If you need more or would like to use any of my stuff (dockerfile, template, etc.) just get a hold of me on Discord. codefossa#5202 I could also test out your image if needed and let you know what I use to get it working. I'm working at this moment, but basically any time after 15:00 ET I can help out. Let me know!

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Z-Man
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Re: Running a dedicated server in docker

Post by Z-Man »

Yeah, apparently the issue is that inside the container, bind mounts always appear owned by root, no way around that. So to make their contents writable by a non-root user inside the container, you would have to make them world writable on the host. Also not a terribly good idea.

This old bug thread gave some details and solution suggestions. The best easy suggestion seems to be this: it works if you leave the default user inside the container as root, and then start the server with a wrapper script that chowns everything in the potential bind mount to the non-root user:

(PROGNAME=armagetronad, obv.)

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#!/bin/bash
chown -R ${PROGNAME}:${PROGNAME} /home/${PROGNAME}
su - ${PROGNAME} -c /usr/local/bin/${PROGNAME}-dedicated \"\[email protected]\"
chown -R root:root /home/${PROGNAME}
The chown back to root at the end is required; without it, the contents of the bind mount on the host are owned by the random user ID docker maps the in-container user to. Also, error propagation is missing.

Yeah, it's not nice that you need a wrapper script, but the way the dockerfile is set up, I need one anyway; PROGNAME is a build parameter and apparently you can't use those in ENTRYPOINT, yay. The fact that the script is running with root rights inside the container is also not too bothersome, at least the server is running with less privileges.
While the server is running, your bind mounted host directory is owned by some random other user, though. I don't know how I feel about that. And you need to quit the server regularly to get your files back, CTRL-C skips the chown-back step.

Edit: Ah, I hadn't seen your post, Light. I'd gladly have a look at your dockerfile for inspiration! And learn how you run your stuff. No, I'm not looking into a hosting solution, I just don't like relying on fixed UIDs.

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Light
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Re: Running a dedicated server in docker

Post by Light »

Try using a volume.

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sudo docker run --rm -it -v /data/docker/armagetronad/tmp/server:/home/armagetronad test-armagetronad
When I view the home directory, the contents are not root.

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bash-5.0# cd /home/armagetronad/
bash-5.0# ls -al
total 16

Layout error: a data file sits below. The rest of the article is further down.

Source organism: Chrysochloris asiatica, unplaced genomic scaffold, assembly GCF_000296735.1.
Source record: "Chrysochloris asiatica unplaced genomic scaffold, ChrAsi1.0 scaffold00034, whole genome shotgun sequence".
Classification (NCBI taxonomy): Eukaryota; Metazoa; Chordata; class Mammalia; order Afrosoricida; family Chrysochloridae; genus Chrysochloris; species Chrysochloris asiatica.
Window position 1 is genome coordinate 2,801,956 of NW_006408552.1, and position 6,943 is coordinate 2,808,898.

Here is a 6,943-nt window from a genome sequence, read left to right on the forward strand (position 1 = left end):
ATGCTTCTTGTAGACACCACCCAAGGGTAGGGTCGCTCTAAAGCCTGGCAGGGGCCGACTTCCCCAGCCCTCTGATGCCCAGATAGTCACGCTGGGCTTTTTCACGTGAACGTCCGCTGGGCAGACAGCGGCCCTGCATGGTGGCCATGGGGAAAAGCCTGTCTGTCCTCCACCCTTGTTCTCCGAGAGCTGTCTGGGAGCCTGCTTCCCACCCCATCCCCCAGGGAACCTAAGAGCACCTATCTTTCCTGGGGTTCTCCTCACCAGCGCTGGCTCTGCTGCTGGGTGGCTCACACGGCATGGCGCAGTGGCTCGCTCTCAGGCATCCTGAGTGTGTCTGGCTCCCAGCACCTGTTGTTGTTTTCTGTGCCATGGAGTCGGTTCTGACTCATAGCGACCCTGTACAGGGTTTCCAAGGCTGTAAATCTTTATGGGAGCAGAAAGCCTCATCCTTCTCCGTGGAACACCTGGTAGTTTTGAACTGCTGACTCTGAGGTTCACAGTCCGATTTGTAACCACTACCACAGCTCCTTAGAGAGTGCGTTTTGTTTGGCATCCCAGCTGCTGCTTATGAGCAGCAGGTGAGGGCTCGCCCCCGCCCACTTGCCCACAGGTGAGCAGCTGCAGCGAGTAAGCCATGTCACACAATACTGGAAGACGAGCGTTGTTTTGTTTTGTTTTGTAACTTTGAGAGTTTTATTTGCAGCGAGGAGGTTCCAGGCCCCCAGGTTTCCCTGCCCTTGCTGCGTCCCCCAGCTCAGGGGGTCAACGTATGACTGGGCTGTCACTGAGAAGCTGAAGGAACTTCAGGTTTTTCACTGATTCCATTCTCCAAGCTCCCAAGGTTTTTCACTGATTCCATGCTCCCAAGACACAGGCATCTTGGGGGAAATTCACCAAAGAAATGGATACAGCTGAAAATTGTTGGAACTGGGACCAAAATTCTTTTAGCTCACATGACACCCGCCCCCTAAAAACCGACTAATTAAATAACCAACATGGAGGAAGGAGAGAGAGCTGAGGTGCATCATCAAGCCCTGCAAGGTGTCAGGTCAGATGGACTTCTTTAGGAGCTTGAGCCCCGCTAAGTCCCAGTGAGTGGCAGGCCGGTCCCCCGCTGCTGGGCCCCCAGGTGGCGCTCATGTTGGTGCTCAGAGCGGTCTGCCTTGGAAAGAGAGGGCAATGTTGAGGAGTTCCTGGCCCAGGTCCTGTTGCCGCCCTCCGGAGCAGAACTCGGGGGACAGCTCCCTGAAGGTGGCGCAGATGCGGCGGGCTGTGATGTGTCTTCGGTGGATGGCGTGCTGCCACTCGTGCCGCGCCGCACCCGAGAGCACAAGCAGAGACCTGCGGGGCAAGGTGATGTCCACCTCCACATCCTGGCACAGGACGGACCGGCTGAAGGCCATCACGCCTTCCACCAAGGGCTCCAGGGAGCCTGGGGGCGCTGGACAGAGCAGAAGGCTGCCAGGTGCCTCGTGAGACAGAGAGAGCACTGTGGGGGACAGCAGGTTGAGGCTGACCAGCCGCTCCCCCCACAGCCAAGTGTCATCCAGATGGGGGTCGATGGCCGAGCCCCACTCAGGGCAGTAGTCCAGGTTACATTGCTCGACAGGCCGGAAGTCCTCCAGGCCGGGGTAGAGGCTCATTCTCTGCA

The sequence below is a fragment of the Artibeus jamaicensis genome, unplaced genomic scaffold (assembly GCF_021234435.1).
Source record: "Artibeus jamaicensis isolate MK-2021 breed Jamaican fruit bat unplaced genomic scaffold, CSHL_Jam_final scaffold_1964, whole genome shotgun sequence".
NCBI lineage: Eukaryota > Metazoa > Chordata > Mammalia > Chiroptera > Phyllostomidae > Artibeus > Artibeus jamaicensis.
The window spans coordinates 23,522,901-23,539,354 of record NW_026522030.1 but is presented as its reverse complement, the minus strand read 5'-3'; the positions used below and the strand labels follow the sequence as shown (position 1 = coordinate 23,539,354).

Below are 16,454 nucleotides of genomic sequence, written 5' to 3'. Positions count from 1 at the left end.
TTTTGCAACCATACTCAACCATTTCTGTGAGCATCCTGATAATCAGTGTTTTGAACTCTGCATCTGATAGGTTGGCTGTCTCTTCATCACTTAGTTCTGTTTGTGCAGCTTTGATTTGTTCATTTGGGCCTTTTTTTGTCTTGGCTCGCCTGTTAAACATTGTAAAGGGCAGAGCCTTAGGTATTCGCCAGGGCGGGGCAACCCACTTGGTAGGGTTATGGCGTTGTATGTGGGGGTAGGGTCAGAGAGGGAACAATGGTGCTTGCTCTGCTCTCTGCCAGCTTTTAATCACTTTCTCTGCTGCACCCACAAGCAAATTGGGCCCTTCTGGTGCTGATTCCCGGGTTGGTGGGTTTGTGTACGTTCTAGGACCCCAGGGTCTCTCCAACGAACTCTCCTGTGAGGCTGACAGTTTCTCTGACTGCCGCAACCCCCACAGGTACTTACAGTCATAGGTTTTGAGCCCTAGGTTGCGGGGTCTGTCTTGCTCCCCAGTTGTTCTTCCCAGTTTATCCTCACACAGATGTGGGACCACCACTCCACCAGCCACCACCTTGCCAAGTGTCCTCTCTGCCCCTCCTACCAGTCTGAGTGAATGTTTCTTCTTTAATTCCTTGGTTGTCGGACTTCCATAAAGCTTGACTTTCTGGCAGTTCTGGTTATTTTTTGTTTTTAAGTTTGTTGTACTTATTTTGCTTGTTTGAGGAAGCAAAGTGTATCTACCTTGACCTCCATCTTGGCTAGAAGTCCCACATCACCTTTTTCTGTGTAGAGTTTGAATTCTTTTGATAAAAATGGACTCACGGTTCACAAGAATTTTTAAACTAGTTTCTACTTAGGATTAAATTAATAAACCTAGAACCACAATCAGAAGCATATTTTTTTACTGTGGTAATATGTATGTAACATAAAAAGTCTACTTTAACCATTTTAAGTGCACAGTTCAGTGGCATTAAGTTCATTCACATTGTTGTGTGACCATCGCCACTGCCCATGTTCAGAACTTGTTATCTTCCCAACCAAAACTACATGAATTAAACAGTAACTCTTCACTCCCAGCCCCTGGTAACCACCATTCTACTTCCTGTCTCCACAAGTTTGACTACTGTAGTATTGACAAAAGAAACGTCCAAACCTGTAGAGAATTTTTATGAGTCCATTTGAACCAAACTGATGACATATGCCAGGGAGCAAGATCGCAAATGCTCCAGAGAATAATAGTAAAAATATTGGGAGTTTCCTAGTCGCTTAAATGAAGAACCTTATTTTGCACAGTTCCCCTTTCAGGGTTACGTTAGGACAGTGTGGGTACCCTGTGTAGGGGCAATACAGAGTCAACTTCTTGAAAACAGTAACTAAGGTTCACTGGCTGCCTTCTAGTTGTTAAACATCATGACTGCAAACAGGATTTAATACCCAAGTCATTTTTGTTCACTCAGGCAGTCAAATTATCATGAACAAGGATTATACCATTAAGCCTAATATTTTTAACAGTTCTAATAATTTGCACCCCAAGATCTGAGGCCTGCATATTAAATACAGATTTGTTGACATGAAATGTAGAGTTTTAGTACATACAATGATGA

drwxr-xr-x    3 armagetr armagetr      4096 Jan 12 03:51 .
drwxr-xr-x    1 root     root          4096 Jan 12 03:35 ..
drwxr-xr-x    3 armagetr armagetr      4096 Jan 12 03:51 .local
-rw-r--r--    1 armagetr armagetr        59 Jan 12 03:49 testfile
On my actual server, it looks like this:

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[email protected]:/data/docker/armagetronad/tmp/server$ ls -al
total 16
drwxr-xr-x 3 thomas thomas 4096 Jan 11 22:51 .
drwxr-xr-x 4 thomas thomas 4096 Jan 11 22:46 ..
drwxr-xr-x 3 thomas thomas 4096 Jan 11 22:51 .local
-rw-r--r-- 1 thomas thomas   59 Jan 11 22:49 testfile
Both users are 1000. If the user outside of the container isn't helpful, I just edit with root, but inside the container, it's set to 1000 so the user running the server process has access to it.

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Z-Man
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Re: Running a dedicated server in docker

Post by Z-Man »

Yeah, that works, but only if you control user IDs inside and outside the container, and also only in rootful docker (just cursory testing on my part).

However, going along the same lines: podman has a mode that docker seemingly does not have: --userns=keep-ids. The effect of that is that user IDs inside the container will be the same as on the host, AND bind mounts just keep the owners of files (the documentation does not mention that part...). So you can

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podman run --rm -ti -v ... --userns=keep-id -u $UID <image name>
and it will run under your user ID in the container and see the files in the mount owned by itself. The slight wart here is that you can't have a proper home directory configured inside the container because you don't know ahead what the UID is going to be, but the usage ~/.armagetronad-dedicated folder inside was bothering me a bit anyway, and then I have an excuse to get rid of that.